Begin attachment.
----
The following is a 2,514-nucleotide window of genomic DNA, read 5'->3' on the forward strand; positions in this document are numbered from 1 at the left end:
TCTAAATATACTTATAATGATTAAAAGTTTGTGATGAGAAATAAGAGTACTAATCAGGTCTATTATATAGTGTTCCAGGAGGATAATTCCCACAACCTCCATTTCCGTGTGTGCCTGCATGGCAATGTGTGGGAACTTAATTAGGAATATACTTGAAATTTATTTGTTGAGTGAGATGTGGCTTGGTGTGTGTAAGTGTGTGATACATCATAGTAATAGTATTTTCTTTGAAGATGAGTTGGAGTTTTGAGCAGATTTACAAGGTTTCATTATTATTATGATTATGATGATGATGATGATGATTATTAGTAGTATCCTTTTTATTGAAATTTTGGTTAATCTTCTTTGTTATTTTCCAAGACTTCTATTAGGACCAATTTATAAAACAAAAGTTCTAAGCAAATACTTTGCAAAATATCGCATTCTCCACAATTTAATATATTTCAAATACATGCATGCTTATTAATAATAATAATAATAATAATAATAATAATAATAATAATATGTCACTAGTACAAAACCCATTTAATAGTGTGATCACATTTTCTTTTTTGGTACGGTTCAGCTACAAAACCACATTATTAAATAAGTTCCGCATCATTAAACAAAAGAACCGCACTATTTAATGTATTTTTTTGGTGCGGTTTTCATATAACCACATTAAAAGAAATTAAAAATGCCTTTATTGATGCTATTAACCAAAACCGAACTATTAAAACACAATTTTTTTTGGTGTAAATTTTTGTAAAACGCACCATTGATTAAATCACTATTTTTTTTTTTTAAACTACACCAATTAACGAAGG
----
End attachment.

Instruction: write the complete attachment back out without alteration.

The following is a 2,514-nucleotide window of genomic DNA, read 5'->3' on the forward strand; positions in this document are numbered from 1 at the left end:
TCTAAATATACTTATAATGATTAAAAGTTTGTGATGAGAAATAAGAGTACTAATCAGGTCTATTATATAGTGTTCCAGGAGGATAATTCCCACAACCTCCATTTCCGTGTGTGCCTGCATGGCAATGTGTGGGAACTTAATTAGGAATATACTTGAAATTTATTTGTTGAGTGAGATGTGGCTTGGTGTGTGTAAGTGTGTGATACATCATAGTAATAGTATTTTCTTTGAAGATGAGTTGGAGTTTTGAGCAGATTTACAAGGTTTCATTATTATTATGATTATGATGATGATGATGATGATTATTAGTAGTATCCTTTTTATTGAAATTTTGGTTAATCTTCTTTGTTATTTTCCAAGACTTCTATTAGGACCAATTTATAAAACAAAAGTTCTAAGCAAATACTTTGCAAAATATCGCATTCTCCACAATTTAATATATTTCAAATACATGCATGCTTATTAATAATAATAATAATAATAATAATAATAATAATAATAATATGTCACTAGTACAAAACCCATTTAATAGTGTGATCACATTTTCTTTTTTGGTACGGTTCAGCTACAAAACCACATTATTAAATAAGTTCCGCATCATTAAACAAAAGAACCGCACTATTTAATGTATTTTTTTGGTGCGGTTTTCATATAACCACATTAAAAGAAATTAAAAATGCCTTTATTGATGCTATTAACCAAAACCGAACTATTAAAACACAATTTTTTTTGGTGTAAATTTTTGTAAAACGCACCATTGATTAAATCACTATTTTTTTTTTTTAAACTACACCAATTAACGAAGG